Investing In Ceramics
In 2002, The Pfaltzgraff Co. decided to divest its Shenango Refractories subsidiary to focus on its core dinnerware business. Two members of Shenango’s management team—Divisional Vice President/General Manager Mike Atkins and Sales Manager Bill Augur—determined to seize the opportunity.
“We believed that Shenango would have excellent growth potential if we could expand the company into new technologies and new markets,” said Atkins.
The two men approached Brad Olson, owner of Nova Industrial Ceramics, Inc. and a consultant to Shenango Refractories for its silicon carbide products, to find out if he would be interested in a partnership. Olson readily agreed, and he also brought one more partner on board—Chand Associates Inc., a leader in the ceramic machining industry and a manufacturer of porous metal filters and flow control devices.
“When Mike Atkins approached Chand to join in acquiring Shenango Refractories from Pfaltzgraff it was an easy decision,” explained Ronald H. Chand, chief operating officer of Chand Associates. “We saw it as an opportunity to provide Shenango with cost-effective machining for the new materials they were planning to introduce.”
On September 30, 2002, Shenango Refractories was sold by The Pfaltzgraff Co. to Shenango Advanced Ceramics, LLC, a new company owned by these four experienced ceramic industry veterans. With Ronald Chand as CEO, Atkins as president, Augur as vice president of sales and Olson as vice president of technology, Shenango Advanced Ceramics plans to continue the Shenango tradition of providing exceptional products and friendly service—while also reaching out to new markets with a number of innovative new technologies.
Building on a Strong HistoryShenango Refractories was founded in 1935 to provide refractories to the concern then known as Shenango China in New Castle, Pa. It was not until many years later that Shenango Refractories began to provide refractories to other companies. However, even at that point the company focused primarily on cordierite refractories. Then, in 1996, the company introduced recrystallized silicon carbide (RSC) products to the market.
Today, diversification continues to be the key to remaining successful in the refractories business. “Companies are looking for suppliers that can provide solutions to their many challenging needs and that can respond quickly to those needs. Those suppliers that exceed their customers’ expectations and provide the right products at the right time will be the ones to succeed,” Atkins said. “For Shenango Advanced Ceramics, service and product selection will continue to be our two primary objectives.”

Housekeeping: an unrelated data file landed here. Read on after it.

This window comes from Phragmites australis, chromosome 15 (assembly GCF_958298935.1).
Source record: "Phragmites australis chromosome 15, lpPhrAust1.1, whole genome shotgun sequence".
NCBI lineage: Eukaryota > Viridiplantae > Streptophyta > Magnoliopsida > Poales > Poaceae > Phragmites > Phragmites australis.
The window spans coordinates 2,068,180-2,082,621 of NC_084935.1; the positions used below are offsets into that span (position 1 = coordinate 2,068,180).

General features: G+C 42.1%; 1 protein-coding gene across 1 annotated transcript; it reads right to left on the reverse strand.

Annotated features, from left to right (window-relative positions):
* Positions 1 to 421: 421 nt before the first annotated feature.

As part of its goal toward diversification, Shenango has installed three new periodic kilns. Two of the kilns are used to manufacture Shenango NX-20 advanced nitride-bonded silicon carbide, a new product designed to exceed customer expectations in lightweight and high-strength applications. The third kiln is used to manufacture the company’s new reaction-bonded silicon carbide, which is used in a variety of industrial applications.
In addition, a fourth new kiln has been installed to expand capacity for the manufacture of recrystallized silicon carbide beams and to manufacture plates and more complex shaped parts. “The material properties of our recrystallized silicon carbide are designed to exceed our customers’ property requirements and ensure excellent performance in their operations,” Atkins said.
Establishing Strategic PartnershipsTo further enhance its product selection, Shenango has partnered with Combustol, Brazil and Estiva, Brazil—two leading manufacturers of refractory products. Combustol manufactures silicon carbide, electro-fused mullite and alumina products, while Estiva manufactures cordierite, ceramic rollers and high alumina grinding media. “Strategically, Combustol and Estiva are excellent companies for us to partner with due to their focus on exceeding customers’ expectations. These strategic partners will provide products that Shenango does not have the capability to manufacture, thus complementing Shenango’s U.S. manufacturing base of operations,” Atkins said.
Looking Toward a Promising FutureIn a business that tends to be price-driven and dominated by giant corporations, smaller companies often have to struggle to find a successful niche. However, Chand, Atkins and the other Shenango Advanced Ceramics owners believe that offering a high level of customer service with the right products delivered at the right time will enable them to succeed.
“For U.S.-based companies to compete in the world market, costs are going to have to be lowered and contained. Quality is no longer our edge, as [other companies in other countries] have caught on. With Chand’s innovative approach to machining, and with Shenango’s focus on developing new technologies and products, we’re going to be able to help keep ceramic manufacturing in the U.S., resulting in quicker and more reliable service,” Chand said.
Atkins agreed. “The proximity of our U.S. manufacturing operations to our customers, coupled with tight supply chain partnerships for products not as effectively manufactured in the U.S., will enable us to provide companies with the right solutions at the right time. Additionally, we will continue to remain focused on our customers’ needs,” he said.